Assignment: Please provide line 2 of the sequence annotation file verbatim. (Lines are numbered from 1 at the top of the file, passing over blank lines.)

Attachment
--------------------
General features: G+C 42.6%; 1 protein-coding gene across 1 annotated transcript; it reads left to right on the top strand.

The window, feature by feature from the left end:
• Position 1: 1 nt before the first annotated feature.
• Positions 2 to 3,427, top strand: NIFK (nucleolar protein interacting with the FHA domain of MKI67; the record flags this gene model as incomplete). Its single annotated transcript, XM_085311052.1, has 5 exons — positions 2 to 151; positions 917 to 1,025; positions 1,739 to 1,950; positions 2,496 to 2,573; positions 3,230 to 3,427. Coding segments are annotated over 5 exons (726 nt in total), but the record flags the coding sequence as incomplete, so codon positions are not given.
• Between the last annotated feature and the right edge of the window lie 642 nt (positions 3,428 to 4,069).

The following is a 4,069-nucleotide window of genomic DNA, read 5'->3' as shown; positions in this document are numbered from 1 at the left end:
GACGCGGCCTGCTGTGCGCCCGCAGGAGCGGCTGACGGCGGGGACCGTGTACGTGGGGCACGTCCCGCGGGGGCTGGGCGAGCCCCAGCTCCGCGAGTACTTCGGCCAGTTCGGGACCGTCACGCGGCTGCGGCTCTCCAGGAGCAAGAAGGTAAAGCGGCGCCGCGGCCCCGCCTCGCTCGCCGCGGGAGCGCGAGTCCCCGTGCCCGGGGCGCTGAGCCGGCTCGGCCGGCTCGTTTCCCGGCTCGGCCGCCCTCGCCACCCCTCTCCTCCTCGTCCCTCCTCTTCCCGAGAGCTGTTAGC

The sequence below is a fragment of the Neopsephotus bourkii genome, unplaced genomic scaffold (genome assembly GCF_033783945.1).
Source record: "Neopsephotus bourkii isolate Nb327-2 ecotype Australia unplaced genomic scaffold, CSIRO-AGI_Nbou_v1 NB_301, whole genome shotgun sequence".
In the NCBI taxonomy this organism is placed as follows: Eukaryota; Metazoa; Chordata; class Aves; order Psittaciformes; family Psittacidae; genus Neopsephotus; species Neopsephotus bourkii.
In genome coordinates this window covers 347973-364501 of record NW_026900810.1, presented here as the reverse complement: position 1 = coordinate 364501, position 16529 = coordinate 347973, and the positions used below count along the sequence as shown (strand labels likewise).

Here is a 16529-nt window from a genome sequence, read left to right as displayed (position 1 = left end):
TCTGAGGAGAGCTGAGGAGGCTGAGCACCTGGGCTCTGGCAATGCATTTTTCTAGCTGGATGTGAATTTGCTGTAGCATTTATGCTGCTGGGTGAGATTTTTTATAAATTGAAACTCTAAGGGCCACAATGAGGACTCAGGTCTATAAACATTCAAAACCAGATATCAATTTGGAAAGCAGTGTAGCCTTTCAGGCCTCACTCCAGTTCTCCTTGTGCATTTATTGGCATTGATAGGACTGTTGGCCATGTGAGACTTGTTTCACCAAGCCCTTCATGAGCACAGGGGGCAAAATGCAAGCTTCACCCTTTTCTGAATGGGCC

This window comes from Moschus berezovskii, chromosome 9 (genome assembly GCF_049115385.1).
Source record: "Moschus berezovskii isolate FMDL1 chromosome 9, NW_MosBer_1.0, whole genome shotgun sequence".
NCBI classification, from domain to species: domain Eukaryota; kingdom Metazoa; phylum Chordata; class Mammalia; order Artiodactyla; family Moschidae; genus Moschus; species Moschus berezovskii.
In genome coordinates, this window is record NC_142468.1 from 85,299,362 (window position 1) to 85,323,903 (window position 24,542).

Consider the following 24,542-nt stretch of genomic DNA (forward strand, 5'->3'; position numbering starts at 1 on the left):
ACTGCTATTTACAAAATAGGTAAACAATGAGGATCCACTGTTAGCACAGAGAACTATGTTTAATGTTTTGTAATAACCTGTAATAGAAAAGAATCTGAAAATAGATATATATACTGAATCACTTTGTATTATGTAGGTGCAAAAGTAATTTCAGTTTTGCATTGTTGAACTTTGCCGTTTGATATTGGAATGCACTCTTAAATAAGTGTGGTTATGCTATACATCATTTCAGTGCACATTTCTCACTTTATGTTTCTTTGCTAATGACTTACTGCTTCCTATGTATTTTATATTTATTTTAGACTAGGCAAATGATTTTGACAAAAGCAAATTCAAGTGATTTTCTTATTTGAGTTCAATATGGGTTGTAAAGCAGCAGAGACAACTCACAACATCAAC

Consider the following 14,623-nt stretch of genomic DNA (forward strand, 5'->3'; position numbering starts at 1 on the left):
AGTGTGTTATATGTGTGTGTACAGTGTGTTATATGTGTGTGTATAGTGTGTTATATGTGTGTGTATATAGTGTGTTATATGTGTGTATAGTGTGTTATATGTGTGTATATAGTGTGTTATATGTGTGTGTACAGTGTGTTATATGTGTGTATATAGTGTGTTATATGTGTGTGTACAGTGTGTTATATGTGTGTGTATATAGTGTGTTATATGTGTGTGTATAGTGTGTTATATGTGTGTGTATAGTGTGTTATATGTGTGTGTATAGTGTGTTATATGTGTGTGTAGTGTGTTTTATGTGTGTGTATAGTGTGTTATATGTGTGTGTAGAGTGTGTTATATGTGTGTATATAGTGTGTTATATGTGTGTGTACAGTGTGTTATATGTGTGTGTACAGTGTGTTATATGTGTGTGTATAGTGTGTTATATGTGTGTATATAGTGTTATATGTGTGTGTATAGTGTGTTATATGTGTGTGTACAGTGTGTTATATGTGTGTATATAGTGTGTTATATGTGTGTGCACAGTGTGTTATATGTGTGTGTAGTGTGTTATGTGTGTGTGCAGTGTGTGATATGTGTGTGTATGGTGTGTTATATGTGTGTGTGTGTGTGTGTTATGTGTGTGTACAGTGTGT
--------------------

The window, feature by feature from the left end: